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Plant Ecology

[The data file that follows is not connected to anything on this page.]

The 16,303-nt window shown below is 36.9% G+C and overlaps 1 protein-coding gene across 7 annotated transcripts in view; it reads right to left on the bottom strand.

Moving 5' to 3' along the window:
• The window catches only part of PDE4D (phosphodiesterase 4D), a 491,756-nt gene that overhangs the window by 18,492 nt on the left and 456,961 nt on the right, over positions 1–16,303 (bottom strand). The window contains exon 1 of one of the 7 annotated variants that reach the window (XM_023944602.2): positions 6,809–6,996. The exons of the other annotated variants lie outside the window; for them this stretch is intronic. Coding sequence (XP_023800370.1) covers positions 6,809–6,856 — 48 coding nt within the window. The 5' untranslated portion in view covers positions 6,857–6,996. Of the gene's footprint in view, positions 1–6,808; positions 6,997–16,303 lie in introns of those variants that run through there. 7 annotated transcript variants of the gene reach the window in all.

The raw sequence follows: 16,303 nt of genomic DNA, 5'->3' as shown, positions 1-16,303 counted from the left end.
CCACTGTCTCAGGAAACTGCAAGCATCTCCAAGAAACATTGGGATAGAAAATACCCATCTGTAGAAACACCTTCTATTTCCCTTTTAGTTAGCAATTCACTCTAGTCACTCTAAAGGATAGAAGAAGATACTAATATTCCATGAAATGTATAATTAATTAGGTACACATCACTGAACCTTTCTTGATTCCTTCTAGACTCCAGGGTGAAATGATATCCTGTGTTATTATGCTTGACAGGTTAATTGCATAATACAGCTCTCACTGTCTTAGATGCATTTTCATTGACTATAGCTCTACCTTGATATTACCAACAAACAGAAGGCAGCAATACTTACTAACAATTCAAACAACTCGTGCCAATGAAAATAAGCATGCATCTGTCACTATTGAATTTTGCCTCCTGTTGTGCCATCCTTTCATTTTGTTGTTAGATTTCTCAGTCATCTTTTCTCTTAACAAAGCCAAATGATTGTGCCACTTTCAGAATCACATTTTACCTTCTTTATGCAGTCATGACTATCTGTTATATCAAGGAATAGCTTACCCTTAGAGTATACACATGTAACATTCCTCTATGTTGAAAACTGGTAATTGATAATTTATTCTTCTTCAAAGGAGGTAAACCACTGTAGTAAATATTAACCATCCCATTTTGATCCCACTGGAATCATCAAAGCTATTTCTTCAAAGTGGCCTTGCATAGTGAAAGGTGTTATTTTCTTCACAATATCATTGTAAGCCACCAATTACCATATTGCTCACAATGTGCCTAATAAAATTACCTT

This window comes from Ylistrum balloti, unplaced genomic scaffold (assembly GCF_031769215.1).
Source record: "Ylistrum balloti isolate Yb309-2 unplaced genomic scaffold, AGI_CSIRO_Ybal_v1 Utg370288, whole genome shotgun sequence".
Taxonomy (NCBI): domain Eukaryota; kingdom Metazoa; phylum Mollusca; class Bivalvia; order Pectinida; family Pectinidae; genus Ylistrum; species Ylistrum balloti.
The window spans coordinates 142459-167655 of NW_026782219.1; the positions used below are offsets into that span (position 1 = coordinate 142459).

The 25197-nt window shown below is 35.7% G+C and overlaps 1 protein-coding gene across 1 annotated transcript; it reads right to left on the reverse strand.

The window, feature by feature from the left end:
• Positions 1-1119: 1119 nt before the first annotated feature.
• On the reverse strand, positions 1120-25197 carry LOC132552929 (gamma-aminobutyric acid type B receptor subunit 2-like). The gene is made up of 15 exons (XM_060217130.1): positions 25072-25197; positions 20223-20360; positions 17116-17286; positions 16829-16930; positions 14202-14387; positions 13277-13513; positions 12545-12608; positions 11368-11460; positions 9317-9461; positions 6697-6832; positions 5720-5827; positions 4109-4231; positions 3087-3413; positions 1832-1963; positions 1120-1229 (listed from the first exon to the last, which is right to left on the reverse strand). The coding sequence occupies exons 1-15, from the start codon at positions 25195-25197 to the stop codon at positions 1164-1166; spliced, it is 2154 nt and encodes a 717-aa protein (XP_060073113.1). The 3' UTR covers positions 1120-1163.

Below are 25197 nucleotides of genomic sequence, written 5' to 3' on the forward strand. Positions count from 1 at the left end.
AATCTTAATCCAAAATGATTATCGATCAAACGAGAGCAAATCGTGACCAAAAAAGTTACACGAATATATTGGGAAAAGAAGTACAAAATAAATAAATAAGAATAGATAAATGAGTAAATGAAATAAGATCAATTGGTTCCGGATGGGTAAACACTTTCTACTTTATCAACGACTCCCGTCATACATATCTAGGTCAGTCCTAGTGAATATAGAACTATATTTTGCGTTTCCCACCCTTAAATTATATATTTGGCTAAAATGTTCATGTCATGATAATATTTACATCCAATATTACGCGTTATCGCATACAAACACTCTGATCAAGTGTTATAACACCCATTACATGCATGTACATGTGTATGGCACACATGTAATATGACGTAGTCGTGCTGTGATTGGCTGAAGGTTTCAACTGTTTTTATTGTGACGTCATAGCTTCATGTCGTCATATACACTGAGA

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Both water and nutrients are limiting in arid environments, and desert plants have adapted to these limitations through numerous developmental and physiological mechanisms. In the Mono Basin, California, USA, co-dominant Sarcobatus vermiculatus and Chrysothamnus nauseosus ssp. consimilis are differentially N and P limited. We hypothesized that low leaf N resorption contributes to N-limitation in Sarcobatus and that low leaf P resorption contributes to P-limitation in Chrysothamnus. As predicted, Sarcobatus resorbed proportionally 1.7-fold less N than Chrysothamnus, but reduced leaf P in senescent leaves to lower levels than Chrysothamnus (8.0–10.8-fold lower based on leaf area or mass, respectively), consistent with N, but not P limitations in Sarcobatus. Again, as predicted, Chrysothamnus resorbed proportionally 2.0-fold less P than Sarcobatus yet reduced leaf N in senescent leaves to lower levels than Sarcobatus (1.8–1.3-fold lower based on leaf area or mass, respectively), consistent with P, but not N limitations in Chrysothamnus. Leaf N and P pools were approximately 50% of aboveground pools in both species during the growing season, suggesting leaf resorption can contribute significantly to whole plant nutrient retention. This was consistent with changes in leaf N vs. P concentration as plants grew from seedlings to adults. Our results support the conclusion that N-limitation in Sarcobatus and P-limitation in Chrysothamnus are in part caused by physiological (or other) constraints that prevent more efficient resorption of N or P, respectively. For these species, differential nutrient resorption may be a key physiological component contributing to their coexistence in this saline, low resource habitat.